One Girl and Her Dog

Kelly Reichardt is establishing herself as the creator of beautiful, meditative indie gems. Gail Tolley meets her to discuss her new film Wendy and Lucy.

Feature by Gail Tolley | 27 Feb 2009

Kelly Reichardt’s 2007 feature Old Joy was a sensitively told story about two friends who meet up after several years to take a weekend camping trip. The film’s beauty lay in its minimal dialogue, its sensitive observation of friendship and ambient score by American indie rock band Yo la Tengo. It also starred Will Oldham, perhaps better known for his musical endeavour as Bonnie ‘Prince’ Billy. Reichardt’s latest work, Wendy and Lucy features Oldham again, this time in a cameo role, however it is Michelle Williams as Wendy who really steals the show. On a journey north to look for work and accompanied by her dog Lucy she faces difficulty when her car breaks down and her finances run low. 

Reichardt was particularly interested in individuals who tread the line between survival and poverty and there’s little doubt that Wendy and Lucy is imbrued with a sense of the political, albeit with a small ‘p’. And in particular it plays out against a backdrop of the growing gap between the rich and the poor observed during the Bush era. Reichardt explains “This film was written right after [Hurricane] Katrina happened and it was very much in the forefront of our minds. It [the aftermath] really said that America didn’t just ignore its poor is distained people in poverty and this was the wake in which we started writing the script.” And whilst Reichardt argues that her film is very much a story of its time, it also carries influences from the Italian Neorealist films of the 40s and 50s which were made in the context of a poverty-stricken, post war Italy and took as its subject matter the everyday lives of ordinary people. “We were having this nagging feeling about Neorealism and going back and revisiting those films just because those themes are really relevant right now.”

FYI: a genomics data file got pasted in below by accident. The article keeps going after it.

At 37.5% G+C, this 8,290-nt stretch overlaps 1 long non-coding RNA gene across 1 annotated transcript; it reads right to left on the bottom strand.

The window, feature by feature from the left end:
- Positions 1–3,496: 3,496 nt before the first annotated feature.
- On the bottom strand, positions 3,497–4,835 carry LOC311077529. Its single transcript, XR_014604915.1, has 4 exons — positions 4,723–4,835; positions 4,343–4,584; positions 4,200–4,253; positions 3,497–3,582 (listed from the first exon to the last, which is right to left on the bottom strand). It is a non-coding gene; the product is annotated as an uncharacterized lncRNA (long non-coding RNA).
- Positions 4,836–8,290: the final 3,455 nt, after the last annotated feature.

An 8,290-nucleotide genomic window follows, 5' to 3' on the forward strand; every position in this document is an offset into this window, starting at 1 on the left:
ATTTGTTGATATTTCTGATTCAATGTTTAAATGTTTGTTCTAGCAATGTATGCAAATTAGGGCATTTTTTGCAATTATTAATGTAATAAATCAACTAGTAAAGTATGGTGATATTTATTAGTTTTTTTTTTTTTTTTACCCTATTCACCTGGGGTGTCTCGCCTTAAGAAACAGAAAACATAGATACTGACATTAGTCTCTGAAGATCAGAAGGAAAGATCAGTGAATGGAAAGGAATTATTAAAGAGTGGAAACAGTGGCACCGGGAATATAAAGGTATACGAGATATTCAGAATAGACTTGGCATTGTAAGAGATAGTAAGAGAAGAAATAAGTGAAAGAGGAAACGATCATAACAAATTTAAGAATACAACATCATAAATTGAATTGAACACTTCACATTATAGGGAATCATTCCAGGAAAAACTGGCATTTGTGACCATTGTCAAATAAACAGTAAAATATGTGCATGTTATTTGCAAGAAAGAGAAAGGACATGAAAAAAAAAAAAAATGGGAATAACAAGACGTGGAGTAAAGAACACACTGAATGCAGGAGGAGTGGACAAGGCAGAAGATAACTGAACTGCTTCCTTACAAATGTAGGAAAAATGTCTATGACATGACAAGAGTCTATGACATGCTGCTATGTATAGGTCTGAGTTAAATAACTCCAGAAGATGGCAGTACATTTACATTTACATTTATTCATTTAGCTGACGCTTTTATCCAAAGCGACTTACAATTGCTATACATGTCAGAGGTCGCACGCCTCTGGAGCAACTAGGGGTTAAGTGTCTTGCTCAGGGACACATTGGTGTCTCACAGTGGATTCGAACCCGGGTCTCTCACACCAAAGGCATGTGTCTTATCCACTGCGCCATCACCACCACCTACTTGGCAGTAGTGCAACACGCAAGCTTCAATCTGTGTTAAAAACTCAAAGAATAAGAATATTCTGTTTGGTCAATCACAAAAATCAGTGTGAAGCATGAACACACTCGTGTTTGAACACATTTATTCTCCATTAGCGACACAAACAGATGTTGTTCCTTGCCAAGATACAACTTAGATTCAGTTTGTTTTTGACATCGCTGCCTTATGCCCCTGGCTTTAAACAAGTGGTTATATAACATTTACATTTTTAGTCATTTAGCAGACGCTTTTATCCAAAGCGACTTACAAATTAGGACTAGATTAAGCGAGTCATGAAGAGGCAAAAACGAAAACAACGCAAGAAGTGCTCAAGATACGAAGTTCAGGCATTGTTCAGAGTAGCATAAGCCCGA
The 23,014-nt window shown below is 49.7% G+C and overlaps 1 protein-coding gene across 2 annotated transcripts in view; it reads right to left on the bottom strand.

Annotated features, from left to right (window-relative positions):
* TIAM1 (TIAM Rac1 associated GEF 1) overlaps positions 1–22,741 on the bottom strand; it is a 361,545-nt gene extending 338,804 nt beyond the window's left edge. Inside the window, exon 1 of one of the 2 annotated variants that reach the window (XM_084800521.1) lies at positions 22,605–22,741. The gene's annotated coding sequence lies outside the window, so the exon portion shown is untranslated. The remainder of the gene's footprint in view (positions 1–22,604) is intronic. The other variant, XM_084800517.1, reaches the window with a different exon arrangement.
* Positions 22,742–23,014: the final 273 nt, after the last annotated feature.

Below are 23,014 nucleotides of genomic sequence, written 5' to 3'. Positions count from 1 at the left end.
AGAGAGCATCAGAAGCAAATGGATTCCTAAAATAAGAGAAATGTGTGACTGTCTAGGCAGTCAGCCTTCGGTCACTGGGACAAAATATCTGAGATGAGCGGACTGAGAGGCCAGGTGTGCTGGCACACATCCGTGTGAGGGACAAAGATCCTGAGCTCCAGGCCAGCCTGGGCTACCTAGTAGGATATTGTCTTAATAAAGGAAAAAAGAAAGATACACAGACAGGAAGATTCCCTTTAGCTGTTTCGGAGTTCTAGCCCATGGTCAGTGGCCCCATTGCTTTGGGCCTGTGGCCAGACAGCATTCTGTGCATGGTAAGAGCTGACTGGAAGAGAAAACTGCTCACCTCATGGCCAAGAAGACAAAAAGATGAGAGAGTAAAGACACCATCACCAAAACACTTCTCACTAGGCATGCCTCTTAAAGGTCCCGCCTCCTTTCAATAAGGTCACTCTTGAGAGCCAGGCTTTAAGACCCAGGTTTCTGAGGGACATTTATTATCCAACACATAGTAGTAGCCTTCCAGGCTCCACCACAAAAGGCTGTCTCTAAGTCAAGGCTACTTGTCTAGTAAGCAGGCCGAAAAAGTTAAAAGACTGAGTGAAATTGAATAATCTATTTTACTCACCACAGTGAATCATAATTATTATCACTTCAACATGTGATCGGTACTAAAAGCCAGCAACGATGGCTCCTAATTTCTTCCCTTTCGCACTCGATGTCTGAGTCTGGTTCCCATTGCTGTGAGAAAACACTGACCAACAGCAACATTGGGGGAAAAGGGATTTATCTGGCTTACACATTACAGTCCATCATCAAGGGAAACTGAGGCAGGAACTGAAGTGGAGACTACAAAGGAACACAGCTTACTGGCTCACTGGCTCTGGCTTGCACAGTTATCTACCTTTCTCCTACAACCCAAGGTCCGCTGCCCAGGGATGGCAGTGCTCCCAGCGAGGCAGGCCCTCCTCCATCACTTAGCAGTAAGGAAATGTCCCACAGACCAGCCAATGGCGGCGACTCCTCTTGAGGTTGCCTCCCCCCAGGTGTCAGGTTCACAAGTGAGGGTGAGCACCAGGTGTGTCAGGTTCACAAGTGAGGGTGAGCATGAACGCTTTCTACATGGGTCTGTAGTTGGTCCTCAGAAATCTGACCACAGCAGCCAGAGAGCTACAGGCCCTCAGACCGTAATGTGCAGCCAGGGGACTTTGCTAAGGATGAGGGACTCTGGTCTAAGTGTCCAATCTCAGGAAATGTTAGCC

Accompanying these themes is a naturalistic visual approach that captures the small-town world of the American North-West. With both of Reichardt’s last two features being rooted in this part of North America I asked her about the role location plays in her films. “For both films I spent a lot of time driving around the country looking for other locations. For Wendy and Lucy I drove around the country for six months just looking around, which is all part of the process, trying to figure out what the film is. But both times I ended up shooting right where John [Jonathan Raymond, the writer] writes them and he just writes from what’s outside his window. With Wendy and Lucy it’s a little different because she’s on her way to Alaska in particular, but the places where we’re shooting are parking lots, service stations and this could be anywhere in America, more so than Old Joy I think.” 

I asked Reichardt if (as one of the few women successfully making films in the American independent sector) she felt she bought a certain feminist sensibility to her work. “Everyone who makes a film brings their point of view and I’m sure my point of view is certainly from a feminist perspective, by the nature of how you see the world as a woman, which is probably a different experience from how you see the world as a man. But for Old Joy I found those characters very relatable and John Raymond mostly wrote the voice for Wendy, so it’s difficult to define in those terms. It’s interesting to think what Wendy’s plight would be if she wasn’t female; is she more vulnerable or does she have more advantages?” 

There’s certainly a sense of universality to Wendy’s story, unlimited by race or gender it could quite easily be transposed to most Western settings. If Wendy and Lucy is a symptom of a closing era of political frustration in the States it will be interesting to see what Reichardt’s next project entails, moving into a period where hope and expectations are high.